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Manny Pacquiao, Floyd Mayweather and the Power of Leverage

Manny Pacquiao and Floyd Mayweather Jr. are the two biggest teases in boxing. There is no other way to describe them. After all, when you know exactly what the fans want, acknowledge that you know what they want, refuse to give it to them and then keep talking about it for years, that pretty much speaks for itself. And because they’re the two biggest teases in boxing, fans have sort of tuned out everything that they have or will say on the topic of a potential super fight.

On a substantive level – it makes sense. Everything these guys put out there regarding one another, in terms of what it means for the future, is worthless. Still, in a sport whose entertainment value is derived nearly as much from stuff that happens outside the ring as in it, Pacquiao and Mayweather taking shots at each other via the media is fun, if nothing else.

Recently, during an interview with Fight Hype, Mayweather spoke out on the topic of his Filipino rival.

"Now, you got Manny Pacquiao talking, 'I'm ready to take the [random] test now,’” Mayweather said. “Well, you could have taken the test a long time ago. Now, I feel like his career has declined.

"Now it's like 'Okay, I'll do whatever now so I can get the big payday. Now I'll do whatever I got to do now.'"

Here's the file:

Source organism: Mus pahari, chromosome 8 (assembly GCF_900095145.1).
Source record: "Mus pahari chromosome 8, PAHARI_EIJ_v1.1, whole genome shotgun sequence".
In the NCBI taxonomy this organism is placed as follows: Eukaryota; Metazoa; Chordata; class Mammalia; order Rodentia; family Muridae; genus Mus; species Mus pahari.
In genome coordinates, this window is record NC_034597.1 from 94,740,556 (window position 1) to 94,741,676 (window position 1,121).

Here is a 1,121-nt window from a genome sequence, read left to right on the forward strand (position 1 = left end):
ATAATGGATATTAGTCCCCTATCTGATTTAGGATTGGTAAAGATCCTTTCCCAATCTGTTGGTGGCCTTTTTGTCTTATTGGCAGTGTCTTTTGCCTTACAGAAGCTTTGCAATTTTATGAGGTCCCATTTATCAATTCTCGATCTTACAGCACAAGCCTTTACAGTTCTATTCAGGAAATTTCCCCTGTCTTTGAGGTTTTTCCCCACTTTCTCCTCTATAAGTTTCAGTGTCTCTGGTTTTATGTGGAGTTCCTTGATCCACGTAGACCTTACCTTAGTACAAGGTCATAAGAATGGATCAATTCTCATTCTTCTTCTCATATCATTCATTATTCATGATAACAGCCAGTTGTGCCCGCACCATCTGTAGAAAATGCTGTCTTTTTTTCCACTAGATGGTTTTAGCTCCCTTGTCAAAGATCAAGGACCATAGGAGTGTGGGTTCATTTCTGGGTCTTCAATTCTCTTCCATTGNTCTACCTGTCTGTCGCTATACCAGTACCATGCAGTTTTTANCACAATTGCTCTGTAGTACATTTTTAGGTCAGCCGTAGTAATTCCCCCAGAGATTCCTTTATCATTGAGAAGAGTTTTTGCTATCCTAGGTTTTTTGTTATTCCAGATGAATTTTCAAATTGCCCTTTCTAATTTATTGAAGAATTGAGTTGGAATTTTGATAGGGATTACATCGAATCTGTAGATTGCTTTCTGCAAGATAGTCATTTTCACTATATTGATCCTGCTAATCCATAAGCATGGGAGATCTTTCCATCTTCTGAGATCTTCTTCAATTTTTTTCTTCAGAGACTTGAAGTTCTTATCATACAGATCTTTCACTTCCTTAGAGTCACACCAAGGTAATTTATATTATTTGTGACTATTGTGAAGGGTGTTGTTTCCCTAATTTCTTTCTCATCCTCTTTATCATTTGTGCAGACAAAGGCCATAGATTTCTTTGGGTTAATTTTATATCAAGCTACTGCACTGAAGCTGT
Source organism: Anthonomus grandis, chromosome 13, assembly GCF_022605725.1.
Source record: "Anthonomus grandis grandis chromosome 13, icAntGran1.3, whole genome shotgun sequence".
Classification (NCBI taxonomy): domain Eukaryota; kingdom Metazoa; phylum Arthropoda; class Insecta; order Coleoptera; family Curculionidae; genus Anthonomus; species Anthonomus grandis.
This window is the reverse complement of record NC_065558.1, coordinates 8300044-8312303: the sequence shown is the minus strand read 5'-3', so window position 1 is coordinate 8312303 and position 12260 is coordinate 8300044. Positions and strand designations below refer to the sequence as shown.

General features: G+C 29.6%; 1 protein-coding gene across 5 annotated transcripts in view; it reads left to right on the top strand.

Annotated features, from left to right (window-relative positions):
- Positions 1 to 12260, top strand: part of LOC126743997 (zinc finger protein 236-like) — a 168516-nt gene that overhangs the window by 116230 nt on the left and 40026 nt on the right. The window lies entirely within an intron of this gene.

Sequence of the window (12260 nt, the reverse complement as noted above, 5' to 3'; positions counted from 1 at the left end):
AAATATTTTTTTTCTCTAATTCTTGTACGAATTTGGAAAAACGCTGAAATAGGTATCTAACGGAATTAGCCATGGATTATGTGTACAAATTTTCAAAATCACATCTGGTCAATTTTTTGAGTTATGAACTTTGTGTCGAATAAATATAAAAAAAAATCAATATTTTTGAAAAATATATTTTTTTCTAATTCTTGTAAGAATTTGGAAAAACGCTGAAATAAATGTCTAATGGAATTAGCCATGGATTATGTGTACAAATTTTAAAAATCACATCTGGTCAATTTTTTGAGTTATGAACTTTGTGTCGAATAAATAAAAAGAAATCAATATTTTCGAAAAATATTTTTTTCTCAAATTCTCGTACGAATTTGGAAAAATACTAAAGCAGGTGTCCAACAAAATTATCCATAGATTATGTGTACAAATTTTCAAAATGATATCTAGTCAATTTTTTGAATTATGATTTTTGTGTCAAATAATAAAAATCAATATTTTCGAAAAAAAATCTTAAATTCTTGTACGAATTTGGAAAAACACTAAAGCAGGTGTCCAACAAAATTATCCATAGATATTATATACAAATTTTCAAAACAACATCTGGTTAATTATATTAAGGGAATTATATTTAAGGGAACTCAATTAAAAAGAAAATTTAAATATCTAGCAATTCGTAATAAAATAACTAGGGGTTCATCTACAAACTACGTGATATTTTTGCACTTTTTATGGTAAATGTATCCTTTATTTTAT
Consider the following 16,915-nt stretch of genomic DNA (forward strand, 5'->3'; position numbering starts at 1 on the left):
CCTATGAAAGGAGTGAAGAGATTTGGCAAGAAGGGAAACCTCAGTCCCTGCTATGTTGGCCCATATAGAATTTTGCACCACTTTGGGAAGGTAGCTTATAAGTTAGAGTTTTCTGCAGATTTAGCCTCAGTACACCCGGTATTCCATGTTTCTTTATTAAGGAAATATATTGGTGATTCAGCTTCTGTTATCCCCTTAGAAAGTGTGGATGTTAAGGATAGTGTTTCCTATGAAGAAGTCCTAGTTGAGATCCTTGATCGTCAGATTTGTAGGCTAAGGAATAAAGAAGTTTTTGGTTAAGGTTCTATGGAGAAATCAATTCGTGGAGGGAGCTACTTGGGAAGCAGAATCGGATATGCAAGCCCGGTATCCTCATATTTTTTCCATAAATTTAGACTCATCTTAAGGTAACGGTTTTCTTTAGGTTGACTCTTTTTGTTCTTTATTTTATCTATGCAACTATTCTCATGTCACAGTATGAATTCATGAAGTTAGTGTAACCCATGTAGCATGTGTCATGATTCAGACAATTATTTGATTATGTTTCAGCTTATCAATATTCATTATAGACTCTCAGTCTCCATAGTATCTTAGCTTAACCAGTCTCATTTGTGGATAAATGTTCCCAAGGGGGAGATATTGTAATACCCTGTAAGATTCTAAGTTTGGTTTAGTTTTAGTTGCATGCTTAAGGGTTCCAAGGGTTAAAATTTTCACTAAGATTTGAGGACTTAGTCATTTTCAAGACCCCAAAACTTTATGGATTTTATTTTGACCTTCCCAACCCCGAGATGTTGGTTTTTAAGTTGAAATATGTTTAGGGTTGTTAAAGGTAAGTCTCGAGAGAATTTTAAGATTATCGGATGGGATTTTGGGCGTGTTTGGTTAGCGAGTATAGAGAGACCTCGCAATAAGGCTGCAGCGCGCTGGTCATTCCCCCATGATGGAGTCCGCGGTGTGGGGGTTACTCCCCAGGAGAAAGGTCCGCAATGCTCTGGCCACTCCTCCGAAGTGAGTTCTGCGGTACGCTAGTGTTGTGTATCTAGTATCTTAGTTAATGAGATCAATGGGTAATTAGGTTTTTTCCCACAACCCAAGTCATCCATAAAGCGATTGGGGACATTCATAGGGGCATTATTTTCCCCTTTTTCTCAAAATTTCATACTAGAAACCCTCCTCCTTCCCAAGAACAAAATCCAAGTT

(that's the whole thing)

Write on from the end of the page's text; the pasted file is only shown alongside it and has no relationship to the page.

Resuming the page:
While that’s a pretty brutal assessment of the situation, it’s also entirely accurate. Pacquiao understanding that he’s on the decline and no longer commanding the attention he once did is precisely why he is going to be fighting Brandon Rios in Macao this November. And yes, it’s also why Pacquiao seems a lot more down to fight Mayweather now than vice versa.

"You had your time," Mayweather Jr. noted. "You had your time, and now Canelo [Alvarez] is in the spot. Canelo said 'I'll do whatever it takes,' so now we're fighting."

That is also true. However, there is still going to be life after this September’s meeting between Mayweather and Saul ‘Canelo’ Alvarez. And regardless of whether he wins or loses, few in boxing will offer Mayweather the sort of potential payday that Pacquiao can offer.

Mayweather knows this, obviously. What he’s doing now is akin to playing hard to get. He knows he possesses all of the leverage in his relationship with Pacquiao, and he wants to keep it that way. By playing off any interest in taking on his one-time equal, Mayweather ensures that their bout, when and if it goes down, will happen on his terms.


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